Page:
Greater Oklahoma City is in the geographic center of North America equidistant from the east and west coasts and major trade partners of Canada and Mexico. The ten county region is at the crossroads of the U.S., sitting at the heart of three major national highways on the NAFTA corridor.
There's a reason Greater Oklahoma City is such a great place for business: Location. The ten county region is positioned within a day's drive of the rapidly-growing south-central region (OK, TX, AR, LA) projected to grow more than 44% during the next 25 years.
Among the top 52 cities in the country, Oklahoma City residents deal with the third-shortest commutes to and from work, according to the Census Bureau's most recent American Community Survey. OKC's drivers spend an average of 21.35 minutes behind the wheel while on their way to work, with only Rochester (20.37 minutes) and Buffalo -Niagara Falls (20.78 minutes) coming in ahead. Of cities of similar size, OKC easily beat out its peers, including Salt Lake City, Nashville, and Milwaukee. Shorter drive times indeed mean it's easier to get down to business in Oklahoma City.
(April 23, 2010)
A "no" vote on a new proposed contract between Mercury Marine and its 580 hourly union workers in Fond du Lac, Wis., would mean the company would look to move its manufacturing operations to Oklahoma.
Or, as Mercury Marine President Mark Schwabero said Thursday in a conference call, "we would be moving jobs out of Fond du Lac to a more competitive location, and the primary location is Stillwater."
A vote on a new contract between Wisconsin-based Mercury and the International Association of Machinists and Aerospace Workers is set for Sunday. Negotiations began last week as Mercury tries to restructure its manufacturing operations affected by the economy and subsequent drop in demand for recreational boats.
"The industry is considerably less than in the past," Schwabero said, and any recovery this time around will take longer than past declines. "We've got excess capacity, and we need to rationalize our operations."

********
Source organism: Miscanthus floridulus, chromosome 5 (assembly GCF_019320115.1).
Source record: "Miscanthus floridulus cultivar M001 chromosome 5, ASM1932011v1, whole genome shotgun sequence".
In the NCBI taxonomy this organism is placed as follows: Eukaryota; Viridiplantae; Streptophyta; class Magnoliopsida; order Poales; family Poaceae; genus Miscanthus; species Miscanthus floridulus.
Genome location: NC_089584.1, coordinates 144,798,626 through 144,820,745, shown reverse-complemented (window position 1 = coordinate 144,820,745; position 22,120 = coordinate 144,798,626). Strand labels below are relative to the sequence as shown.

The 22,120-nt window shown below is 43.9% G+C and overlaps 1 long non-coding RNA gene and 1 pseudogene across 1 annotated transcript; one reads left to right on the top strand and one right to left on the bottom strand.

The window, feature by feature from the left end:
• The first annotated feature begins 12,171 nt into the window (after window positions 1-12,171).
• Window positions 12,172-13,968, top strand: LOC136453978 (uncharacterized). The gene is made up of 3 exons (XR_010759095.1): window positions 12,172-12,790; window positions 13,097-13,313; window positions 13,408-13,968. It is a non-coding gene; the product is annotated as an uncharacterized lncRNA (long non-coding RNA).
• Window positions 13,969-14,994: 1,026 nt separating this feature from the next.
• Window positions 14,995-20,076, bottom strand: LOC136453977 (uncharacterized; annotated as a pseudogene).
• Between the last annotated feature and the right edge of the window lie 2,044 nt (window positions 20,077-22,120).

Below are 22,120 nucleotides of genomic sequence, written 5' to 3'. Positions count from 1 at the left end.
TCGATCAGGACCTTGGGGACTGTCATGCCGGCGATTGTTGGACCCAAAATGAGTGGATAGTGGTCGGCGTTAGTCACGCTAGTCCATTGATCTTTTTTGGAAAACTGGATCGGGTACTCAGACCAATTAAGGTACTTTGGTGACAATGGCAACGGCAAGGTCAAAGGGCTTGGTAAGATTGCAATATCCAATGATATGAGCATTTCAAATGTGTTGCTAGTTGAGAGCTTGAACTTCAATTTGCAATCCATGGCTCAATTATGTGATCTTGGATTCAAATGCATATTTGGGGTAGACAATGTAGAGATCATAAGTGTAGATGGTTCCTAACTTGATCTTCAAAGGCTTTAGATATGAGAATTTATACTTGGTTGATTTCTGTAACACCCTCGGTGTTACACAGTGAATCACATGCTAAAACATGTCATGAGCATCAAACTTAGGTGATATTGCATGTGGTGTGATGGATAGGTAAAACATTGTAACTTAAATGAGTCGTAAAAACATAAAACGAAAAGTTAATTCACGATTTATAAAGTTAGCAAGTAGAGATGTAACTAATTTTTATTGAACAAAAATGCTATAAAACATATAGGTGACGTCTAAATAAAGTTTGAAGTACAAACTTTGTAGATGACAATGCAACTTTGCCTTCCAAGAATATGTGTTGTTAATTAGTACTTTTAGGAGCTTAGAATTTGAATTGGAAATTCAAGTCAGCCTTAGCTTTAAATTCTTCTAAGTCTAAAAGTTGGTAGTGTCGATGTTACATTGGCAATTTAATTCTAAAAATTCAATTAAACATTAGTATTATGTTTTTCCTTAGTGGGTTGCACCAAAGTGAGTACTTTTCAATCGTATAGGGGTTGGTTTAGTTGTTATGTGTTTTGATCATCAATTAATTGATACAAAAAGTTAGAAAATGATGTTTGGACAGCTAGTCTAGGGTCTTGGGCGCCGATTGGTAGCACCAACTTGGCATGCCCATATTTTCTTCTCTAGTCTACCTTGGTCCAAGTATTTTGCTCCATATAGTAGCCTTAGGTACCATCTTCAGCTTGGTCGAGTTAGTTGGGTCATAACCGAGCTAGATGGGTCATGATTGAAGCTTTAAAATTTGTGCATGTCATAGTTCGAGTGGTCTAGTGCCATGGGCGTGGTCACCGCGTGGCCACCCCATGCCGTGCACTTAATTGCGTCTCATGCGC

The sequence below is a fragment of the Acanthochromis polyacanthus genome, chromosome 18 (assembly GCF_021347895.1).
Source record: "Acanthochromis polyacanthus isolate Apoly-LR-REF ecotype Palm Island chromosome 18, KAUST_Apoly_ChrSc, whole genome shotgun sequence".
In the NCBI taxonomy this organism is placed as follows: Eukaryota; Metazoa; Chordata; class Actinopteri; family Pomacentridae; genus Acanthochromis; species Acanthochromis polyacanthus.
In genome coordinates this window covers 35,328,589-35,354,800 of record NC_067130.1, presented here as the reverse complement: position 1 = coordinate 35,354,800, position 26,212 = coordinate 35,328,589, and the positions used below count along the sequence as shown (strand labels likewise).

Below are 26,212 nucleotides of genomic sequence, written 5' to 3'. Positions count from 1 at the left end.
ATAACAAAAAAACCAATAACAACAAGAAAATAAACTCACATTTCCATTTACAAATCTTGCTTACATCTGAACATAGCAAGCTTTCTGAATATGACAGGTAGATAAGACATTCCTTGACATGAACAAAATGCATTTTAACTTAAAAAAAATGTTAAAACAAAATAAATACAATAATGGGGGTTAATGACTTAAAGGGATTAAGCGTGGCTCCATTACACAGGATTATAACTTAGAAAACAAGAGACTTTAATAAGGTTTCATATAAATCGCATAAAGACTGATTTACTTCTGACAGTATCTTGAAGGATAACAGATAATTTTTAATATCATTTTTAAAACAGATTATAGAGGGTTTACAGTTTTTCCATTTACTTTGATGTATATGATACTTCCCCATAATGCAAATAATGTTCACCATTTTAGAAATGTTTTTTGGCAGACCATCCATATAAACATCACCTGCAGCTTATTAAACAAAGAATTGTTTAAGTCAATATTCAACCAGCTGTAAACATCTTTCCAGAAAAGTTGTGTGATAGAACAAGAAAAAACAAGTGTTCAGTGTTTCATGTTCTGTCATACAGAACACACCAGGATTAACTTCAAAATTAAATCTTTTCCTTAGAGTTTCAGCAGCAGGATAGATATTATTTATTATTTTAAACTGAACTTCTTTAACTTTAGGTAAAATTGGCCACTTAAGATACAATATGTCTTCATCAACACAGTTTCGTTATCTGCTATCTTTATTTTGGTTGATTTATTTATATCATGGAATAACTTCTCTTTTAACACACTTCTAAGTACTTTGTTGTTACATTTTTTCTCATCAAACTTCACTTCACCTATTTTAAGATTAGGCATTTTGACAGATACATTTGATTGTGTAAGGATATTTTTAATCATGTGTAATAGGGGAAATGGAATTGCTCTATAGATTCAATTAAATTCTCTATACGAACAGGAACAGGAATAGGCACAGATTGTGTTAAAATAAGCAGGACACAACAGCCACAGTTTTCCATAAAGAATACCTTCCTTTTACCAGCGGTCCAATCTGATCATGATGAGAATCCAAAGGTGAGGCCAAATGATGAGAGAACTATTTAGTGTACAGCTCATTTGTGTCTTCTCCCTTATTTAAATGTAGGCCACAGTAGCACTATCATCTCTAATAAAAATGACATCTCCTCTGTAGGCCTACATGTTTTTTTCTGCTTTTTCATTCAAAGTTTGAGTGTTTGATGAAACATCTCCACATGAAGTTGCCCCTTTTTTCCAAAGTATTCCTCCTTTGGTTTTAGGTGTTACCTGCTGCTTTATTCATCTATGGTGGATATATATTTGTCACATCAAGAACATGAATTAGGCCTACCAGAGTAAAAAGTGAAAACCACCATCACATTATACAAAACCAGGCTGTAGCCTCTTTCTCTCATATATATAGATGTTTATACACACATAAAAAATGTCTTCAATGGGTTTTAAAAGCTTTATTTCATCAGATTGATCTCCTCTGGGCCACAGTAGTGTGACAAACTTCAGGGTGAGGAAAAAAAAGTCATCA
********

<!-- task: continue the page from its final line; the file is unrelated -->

The MerCruiser plant in Stillwater produces sterndrive engines, and Schwabero said the plants share many common operations.
"Our fundamental objective is to get in line with the economy," he said.
Mercury has a contract with the Local 1947 IAM through 2012 but proposed a new seven-year labor agreement with changes in three primary areas: wages, benefits and operational flexibility. Some changes include limiting overtime hours, cutting paid holidays by two days, altering the wage structure for new hires and decreasing job classifications from 58 to 11.
Current employee wages would not be affected through 2012. The company said its proposal includes wages that are competitive for the region and a benefits package similar to that of Mercury's salaried workers.
"We have been extremely open and honest with our employees and their representatives about the challenges that must be overcome if Mercury is to remain in Fond du Lac," Schwabero said.
A "yes" vote on the proposal "will make both of these facilities competitive," he added, and keep the jobs in Fond de Lac intact.
IAM business representative Russell Krings said the union would not comment before the Sunday vote.
If the union doesn't vote to accept the proposal, a decision will be made soon, probably within 30 days, the company said.